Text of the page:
Which Joe gave his name to ‘sloppy joes’? We look at five interesting sandwiches and their lexical origins.
1‘the fear that young people would be provoked into imitative crime by television’
mimicking, mimetic, mimic, parrot-like
2‘I found the film empty and imitative’
derivative, unoriginal, uninventive, non-innovative, unimaginative, uninspired, plagiarized, plagiaristic, copied, second-hand, rehashed, warmed-up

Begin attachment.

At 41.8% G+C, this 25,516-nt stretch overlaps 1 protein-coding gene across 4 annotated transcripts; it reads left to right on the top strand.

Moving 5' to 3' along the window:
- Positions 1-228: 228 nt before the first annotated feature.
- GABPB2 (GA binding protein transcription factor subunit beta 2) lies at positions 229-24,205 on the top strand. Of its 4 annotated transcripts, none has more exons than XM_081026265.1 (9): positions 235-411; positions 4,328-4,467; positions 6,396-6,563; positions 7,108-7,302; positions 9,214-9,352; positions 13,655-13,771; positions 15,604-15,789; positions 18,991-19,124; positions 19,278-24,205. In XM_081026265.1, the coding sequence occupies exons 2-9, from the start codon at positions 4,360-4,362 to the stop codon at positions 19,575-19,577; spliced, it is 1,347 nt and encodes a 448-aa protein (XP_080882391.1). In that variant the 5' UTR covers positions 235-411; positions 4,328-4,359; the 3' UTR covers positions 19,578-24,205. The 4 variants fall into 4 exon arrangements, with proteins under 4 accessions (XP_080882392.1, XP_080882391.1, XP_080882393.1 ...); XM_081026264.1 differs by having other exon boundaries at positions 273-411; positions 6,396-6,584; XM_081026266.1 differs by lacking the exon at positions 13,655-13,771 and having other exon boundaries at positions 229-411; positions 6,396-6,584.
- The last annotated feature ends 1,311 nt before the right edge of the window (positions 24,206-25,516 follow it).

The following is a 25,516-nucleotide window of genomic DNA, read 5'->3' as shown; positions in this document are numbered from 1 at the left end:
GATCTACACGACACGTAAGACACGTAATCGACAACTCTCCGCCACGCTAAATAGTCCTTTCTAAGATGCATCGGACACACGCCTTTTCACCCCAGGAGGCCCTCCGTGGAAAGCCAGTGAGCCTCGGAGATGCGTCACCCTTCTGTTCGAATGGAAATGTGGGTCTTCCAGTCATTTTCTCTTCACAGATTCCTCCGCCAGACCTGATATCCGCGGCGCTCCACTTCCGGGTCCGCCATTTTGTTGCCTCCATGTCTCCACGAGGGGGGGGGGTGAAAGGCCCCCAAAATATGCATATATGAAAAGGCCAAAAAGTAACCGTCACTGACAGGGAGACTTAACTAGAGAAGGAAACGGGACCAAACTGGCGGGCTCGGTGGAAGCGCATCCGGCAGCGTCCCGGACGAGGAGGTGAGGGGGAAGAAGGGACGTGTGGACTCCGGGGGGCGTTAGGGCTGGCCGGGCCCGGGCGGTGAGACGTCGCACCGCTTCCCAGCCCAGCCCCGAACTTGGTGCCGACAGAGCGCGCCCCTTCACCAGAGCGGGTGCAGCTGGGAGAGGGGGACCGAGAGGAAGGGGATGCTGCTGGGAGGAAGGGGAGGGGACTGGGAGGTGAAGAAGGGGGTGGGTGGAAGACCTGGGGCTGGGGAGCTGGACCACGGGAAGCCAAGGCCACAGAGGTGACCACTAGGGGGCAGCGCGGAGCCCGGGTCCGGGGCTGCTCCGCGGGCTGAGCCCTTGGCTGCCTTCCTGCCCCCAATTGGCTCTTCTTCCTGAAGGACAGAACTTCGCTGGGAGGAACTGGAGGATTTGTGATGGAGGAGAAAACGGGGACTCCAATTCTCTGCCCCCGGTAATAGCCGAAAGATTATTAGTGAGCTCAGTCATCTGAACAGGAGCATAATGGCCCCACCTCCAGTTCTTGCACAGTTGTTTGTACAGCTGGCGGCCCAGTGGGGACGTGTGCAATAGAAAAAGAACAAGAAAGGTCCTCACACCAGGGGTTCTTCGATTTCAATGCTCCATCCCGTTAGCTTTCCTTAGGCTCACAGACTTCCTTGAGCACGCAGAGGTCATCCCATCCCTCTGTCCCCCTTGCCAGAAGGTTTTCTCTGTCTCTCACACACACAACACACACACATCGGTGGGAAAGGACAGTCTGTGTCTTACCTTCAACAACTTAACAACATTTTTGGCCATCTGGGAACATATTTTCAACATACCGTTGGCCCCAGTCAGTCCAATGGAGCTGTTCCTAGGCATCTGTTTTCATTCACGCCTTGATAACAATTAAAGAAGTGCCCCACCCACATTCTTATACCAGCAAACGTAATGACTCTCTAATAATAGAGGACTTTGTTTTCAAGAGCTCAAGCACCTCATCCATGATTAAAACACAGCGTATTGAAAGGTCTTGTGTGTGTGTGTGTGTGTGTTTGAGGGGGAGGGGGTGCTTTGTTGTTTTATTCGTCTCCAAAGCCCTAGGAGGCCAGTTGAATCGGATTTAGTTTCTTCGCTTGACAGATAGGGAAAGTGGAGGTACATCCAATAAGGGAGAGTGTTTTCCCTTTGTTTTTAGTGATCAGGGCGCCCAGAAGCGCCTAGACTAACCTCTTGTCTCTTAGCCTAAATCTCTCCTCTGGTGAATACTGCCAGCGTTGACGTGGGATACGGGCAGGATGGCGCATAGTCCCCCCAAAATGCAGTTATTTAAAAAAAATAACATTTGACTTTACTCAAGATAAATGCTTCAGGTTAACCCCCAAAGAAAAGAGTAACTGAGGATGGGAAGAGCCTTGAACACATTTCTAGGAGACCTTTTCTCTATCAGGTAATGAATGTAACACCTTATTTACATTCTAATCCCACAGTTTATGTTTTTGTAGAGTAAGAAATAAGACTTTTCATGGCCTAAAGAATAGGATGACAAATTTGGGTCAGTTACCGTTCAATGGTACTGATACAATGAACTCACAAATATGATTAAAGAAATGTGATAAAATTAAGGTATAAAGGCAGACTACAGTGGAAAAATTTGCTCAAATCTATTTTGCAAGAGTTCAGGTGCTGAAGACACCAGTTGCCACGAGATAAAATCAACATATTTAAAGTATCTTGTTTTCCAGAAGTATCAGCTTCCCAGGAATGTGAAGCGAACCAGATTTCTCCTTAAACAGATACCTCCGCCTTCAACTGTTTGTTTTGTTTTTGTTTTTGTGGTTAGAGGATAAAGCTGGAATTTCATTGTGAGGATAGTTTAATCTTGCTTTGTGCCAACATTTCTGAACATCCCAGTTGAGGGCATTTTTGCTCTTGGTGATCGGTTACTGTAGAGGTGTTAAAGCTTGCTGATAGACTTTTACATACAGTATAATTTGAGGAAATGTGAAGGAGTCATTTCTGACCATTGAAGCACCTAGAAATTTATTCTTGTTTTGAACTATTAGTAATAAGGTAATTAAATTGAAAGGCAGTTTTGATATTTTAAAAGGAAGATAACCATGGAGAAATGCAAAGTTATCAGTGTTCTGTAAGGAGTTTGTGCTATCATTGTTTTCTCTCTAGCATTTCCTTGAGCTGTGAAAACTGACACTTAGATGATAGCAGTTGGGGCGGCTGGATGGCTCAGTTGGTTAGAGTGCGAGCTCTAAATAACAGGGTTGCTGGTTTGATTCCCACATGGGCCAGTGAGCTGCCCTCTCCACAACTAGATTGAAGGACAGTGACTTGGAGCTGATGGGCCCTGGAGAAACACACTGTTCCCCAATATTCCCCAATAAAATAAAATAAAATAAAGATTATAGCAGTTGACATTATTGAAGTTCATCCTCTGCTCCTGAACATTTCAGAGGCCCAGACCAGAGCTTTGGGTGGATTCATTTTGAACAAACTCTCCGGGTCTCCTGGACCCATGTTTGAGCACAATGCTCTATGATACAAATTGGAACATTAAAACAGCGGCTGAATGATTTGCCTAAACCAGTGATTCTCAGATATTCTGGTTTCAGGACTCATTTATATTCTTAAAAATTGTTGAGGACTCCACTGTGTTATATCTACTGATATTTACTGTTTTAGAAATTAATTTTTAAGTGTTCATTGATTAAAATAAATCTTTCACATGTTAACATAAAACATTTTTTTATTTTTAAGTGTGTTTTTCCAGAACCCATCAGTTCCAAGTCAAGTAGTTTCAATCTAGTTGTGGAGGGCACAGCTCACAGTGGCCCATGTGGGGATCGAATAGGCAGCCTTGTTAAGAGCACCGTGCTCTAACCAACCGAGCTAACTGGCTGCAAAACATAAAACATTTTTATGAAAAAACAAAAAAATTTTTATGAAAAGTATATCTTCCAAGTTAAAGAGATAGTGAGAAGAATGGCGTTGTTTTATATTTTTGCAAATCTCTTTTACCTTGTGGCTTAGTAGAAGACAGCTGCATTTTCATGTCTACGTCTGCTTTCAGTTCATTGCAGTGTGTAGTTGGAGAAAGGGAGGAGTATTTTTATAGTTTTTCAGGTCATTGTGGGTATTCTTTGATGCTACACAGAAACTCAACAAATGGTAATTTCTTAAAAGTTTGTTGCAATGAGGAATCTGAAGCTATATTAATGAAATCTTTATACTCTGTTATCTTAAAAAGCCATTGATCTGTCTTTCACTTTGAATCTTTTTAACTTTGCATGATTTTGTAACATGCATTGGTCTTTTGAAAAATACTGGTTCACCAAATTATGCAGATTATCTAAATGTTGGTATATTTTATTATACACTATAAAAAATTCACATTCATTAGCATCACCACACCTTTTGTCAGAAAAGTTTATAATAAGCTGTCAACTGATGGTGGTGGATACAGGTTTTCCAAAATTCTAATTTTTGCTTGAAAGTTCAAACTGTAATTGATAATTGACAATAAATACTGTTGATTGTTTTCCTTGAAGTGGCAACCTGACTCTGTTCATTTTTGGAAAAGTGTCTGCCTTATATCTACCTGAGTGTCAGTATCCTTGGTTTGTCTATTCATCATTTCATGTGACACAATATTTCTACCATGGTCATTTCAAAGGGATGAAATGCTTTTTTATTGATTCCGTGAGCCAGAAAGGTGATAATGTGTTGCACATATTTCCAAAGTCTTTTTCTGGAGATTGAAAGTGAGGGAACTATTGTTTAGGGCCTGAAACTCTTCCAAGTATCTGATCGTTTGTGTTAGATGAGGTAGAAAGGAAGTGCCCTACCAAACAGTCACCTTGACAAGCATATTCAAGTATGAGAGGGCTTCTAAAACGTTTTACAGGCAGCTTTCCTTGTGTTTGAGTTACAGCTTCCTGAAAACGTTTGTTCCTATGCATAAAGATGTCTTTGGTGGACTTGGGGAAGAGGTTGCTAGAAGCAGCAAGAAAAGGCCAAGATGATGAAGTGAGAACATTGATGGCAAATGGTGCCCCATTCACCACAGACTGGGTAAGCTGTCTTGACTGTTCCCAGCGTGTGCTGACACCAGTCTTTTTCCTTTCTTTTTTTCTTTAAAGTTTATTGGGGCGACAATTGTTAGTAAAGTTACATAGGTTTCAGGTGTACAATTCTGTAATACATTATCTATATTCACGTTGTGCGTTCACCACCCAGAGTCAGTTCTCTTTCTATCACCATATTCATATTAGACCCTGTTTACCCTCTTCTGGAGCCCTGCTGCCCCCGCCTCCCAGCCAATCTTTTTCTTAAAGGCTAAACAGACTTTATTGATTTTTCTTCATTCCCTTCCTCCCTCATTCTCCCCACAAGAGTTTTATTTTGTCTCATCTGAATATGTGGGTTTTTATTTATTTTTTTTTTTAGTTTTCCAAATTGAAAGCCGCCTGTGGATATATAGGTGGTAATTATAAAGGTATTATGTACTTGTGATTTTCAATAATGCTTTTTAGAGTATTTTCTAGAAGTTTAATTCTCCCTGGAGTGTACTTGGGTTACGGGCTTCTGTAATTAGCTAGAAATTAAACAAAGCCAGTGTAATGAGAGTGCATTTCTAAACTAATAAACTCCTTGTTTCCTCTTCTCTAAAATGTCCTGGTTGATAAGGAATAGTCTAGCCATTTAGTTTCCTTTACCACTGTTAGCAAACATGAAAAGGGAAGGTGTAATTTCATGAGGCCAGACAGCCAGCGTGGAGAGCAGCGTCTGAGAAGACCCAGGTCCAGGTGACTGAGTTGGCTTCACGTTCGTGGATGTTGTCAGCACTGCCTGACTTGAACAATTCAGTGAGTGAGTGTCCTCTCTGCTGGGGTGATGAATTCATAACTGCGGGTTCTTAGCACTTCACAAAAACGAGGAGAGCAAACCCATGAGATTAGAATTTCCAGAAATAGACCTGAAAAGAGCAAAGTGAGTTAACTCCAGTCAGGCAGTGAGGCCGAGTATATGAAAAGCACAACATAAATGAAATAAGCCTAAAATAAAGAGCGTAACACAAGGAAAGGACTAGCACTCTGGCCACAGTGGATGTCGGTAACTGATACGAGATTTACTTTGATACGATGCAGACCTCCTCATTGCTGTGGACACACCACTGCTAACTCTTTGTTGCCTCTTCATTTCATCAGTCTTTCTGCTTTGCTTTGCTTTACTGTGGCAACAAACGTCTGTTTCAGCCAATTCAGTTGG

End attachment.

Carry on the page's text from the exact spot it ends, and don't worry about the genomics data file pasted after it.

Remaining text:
clichéd, hackneyed, stale, trite, tired, worn out, flat, banal, stock
informal cribbed, old hat, hacky
3‘words which are imitative, like ‘peewit’’
We take a look at several popular, though confusing, punctuation marks.
From Afghanistan to Zimbabwe, discover surprising and intriguing language facts from around the globe.
The definitions of ‘buddy’ and ‘bro’ in the OED have recently been revised. We explore their history and increase in popularity.